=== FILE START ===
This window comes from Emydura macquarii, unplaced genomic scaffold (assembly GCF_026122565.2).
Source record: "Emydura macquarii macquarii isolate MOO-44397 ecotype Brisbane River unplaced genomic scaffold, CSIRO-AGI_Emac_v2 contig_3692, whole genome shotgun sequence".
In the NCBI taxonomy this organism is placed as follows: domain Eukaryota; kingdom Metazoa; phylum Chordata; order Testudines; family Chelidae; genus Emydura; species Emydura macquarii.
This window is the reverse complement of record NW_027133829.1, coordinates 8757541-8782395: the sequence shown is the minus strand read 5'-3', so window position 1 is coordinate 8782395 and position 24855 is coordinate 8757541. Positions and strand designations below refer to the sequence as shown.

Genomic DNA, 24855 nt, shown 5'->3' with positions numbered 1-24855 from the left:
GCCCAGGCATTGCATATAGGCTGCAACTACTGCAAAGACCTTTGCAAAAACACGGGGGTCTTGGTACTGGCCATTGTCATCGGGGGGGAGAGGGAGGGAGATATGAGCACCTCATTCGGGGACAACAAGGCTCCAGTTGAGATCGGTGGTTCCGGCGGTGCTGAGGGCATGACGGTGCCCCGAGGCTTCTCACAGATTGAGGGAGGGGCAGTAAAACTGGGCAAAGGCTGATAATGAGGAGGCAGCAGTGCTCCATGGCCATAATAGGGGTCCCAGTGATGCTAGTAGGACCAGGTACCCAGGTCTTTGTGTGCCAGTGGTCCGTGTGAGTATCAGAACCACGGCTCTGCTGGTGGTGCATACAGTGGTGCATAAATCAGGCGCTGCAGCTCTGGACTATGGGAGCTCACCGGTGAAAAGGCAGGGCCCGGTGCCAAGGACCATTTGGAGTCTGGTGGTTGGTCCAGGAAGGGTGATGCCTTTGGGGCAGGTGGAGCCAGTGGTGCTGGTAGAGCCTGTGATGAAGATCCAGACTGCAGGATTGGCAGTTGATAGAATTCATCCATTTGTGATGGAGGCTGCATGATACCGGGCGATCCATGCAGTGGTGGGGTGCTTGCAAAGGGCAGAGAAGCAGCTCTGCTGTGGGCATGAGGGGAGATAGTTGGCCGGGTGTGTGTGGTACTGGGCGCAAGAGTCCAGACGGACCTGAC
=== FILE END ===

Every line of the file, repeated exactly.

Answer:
This window comes from Emydura macquarii, unplaced genomic scaffold (assembly GCF_026122565.2).
Source record: "Emydura macquarii macquarii isolate MOO-44397 ecotype Brisbane River unplaced genomic scaffold, CSIRO-AGI_Emac_v2 contig_3692, whole genome shotgun sequence".
In the NCBI taxonomy this organism is placed as follows: domain Eukaryota; kingdom Metazoa; phylum Chordata; order Testudines; family Chelidae; genus Emydura; species Emydura macquarii.
This window is the reverse complement of record NW_027133829.1, coordinates 8757541-8782395: the sequence shown is the minus strand read 5'-3', so window position 1 is coordinate 8782395 and position 24855 is coordinate 8757541. Positions and strand designations below refer to the sequence as shown.

Genomic DNA, 24855 nt, shown 5'->3' with positions numbered 1-24855 from the left:
GCCCAGGCATTGCATATAGGCTGCAACTACTGCAAAGACCTTTGCAAAAACACGGGGGTCTTGGTACTGGCCATTGTCATCGGGGGGGAGAGGGAGGGAGATATGAGCACCTCATTCGGGGACAACAAGGCTCCAGTTGAGATCGGTGGTTCCGGCGGTGCTGAGGGCATGACGGTGCCCCGAGGCTTCTCACAGATTGAGGGAGGGGCAGTAAAACTGGGCAAAGGCTGATAATGAGGAGGCAGCAGTGCTCCATGGCCATAATAGGGGTCCCAGTGATGCTAGTAGGACCAGGTACCCAGGTCTTTGTGTGCCAGTGGTCCGTGTGAGTATCAGAACCACGGCTCTGCTGGTGGTGCATACAGTGGTGCATAAATCAGGCGCTGCAGCTCTGGACTATGGGAGCTCACCGGTGAAAAGGCAGGGCCCGGTGCCAAGGACCATTTGGAGTCTGGTGGTTGGTCCAGGAAGGGTGATGCCTTTGGGGCAGGTGGAGCCAGTGGTGCTGGTAGAGCCTGTGATGAAGATCCAGACTGCAGGATTGGCAGTTGATAGAATTCATCCATTTGTGATGGAGGCTGCATGATACCGGGCGATCCATGCAGTGGTGGGGTGCTTGCAAAGGGCAGAGAAGCAGCTCTGCTGTGGGCATGAGGGGAGATAGTTGGCCGGGTGTGTGTGGTACTGGGCGCAAGAGTCCAGACGGACCTGAC